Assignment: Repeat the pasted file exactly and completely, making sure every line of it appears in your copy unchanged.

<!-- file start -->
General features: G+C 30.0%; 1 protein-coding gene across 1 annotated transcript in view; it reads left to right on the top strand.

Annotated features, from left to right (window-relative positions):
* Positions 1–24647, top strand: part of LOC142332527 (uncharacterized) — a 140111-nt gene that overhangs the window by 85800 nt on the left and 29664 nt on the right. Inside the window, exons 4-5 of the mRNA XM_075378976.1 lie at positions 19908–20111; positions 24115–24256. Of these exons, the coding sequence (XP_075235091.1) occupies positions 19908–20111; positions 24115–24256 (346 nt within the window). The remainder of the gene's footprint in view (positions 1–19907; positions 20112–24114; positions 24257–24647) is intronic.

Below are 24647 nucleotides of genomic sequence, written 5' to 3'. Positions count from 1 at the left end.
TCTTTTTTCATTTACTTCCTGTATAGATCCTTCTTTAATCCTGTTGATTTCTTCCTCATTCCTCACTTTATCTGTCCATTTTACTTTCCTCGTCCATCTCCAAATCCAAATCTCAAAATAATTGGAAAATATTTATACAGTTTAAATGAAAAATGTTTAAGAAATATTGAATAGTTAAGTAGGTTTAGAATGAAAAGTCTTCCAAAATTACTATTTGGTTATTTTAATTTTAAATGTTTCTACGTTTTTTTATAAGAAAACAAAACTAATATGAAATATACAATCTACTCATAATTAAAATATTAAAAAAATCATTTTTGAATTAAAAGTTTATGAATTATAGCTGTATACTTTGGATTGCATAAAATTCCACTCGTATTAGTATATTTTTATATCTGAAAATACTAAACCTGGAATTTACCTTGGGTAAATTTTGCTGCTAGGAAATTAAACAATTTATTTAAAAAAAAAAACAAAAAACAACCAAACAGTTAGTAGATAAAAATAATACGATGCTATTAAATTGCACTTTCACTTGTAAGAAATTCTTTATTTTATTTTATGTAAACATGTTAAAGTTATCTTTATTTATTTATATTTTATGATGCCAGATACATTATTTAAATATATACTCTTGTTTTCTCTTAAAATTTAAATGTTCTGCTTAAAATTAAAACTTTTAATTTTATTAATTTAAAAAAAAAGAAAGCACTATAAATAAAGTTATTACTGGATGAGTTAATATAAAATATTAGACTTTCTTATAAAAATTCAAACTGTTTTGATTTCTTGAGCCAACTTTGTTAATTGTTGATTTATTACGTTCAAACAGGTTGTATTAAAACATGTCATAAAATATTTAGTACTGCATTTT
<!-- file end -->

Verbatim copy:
General features: G+C 30.0%; 1 protein-coding gene across 1 annotated transcript in view; it reads left to right on the top strand.

Annotated features, from left to right (window-relative positions):
* Positions 1–24647, top strand: part of LOC142332527 (uncharacterized) — a 140111-nt gene that overhangs the window by 85800 nt on the left and 29664 nt on the right. Inside the window, exons 4-5 of the mRNA XM_075378976.1 lie at positions 19908–20111; positions 24115–24256. Of these exons, the coding sequence (XP_075235091.1) occupies positions 19908–20111; positions 24115–24256 (346 nt within the window). The remainder of the gene's footprint in view (positions 1–19907; positions 20112–24114; positions 24257–24647) is intronic.

Below are 24647 nucleotides of genomic sequence, written 5' to 3'. Positions count from 1 at the left end.
TCTTTTTTCATTTACTTCCTGTATAGATCCTTCTTTAATCCTGTTGATTTCTTCCTCATTCCTCACTTTATCTGTCCATTTTACTTTCCTCGTCCATCTCCAAATCCAAATCTCAAAATAATTGGAAAATATTTATACAGTTTAAATGAAAAATGTTTAAGAAATATTGAATAGTTAAGTAGGTTTAGAATGAAAAGTCTTCCAAAATTACTATTTGGTTATTTTAATTTTAAATGTTTCTACGTTTTTTTATAAGAAAACAAAACTAATATGAAATATACAATCTACTCATAATTAAAATATTAAAAAAATCATTTTTGAATTAAAAGTTTATGAATTATAGCTGTATACTTTGGATTGCATAAAATTCCACTCGTATTAGTATATTTTTATATCTGAAAATACTAAACCTGGAATTTACCTTGGGTAAATTTTGCTGCTAGGAAATTAAACAATTTATTTAAAAAAAAAAACAAAAAACAACCAAACAGTTAGTAGATAAAAATAATACGATGCTATTAAATTGCACTTTCACTTGTAAGAAATTCTTTATTTTATTTTATGTAAACATGTTAAAGTTATCTTTATTTATTTATATTTTATGATGCCAGATACATTATTTAAATATATACTCTTGTTTTCTCTTAAAATTTAAATGTTCTGCTTAAAATTAAAACTTTTAATTTTATTAATTTAAAAAAAAAGAAAGCACTATAAATAAAGTTATTACTGGATGAGTTAATATAAAATATTAGACTTTCTTATAAAAATTCAAACTGTTTTGATTTCTTGAGCCAACTTTGTTAATTGTTGATTTATTACGTTCAAACAGGTTGTATTAAAACATGTCATAAAATATTTAGTACTGCATTTT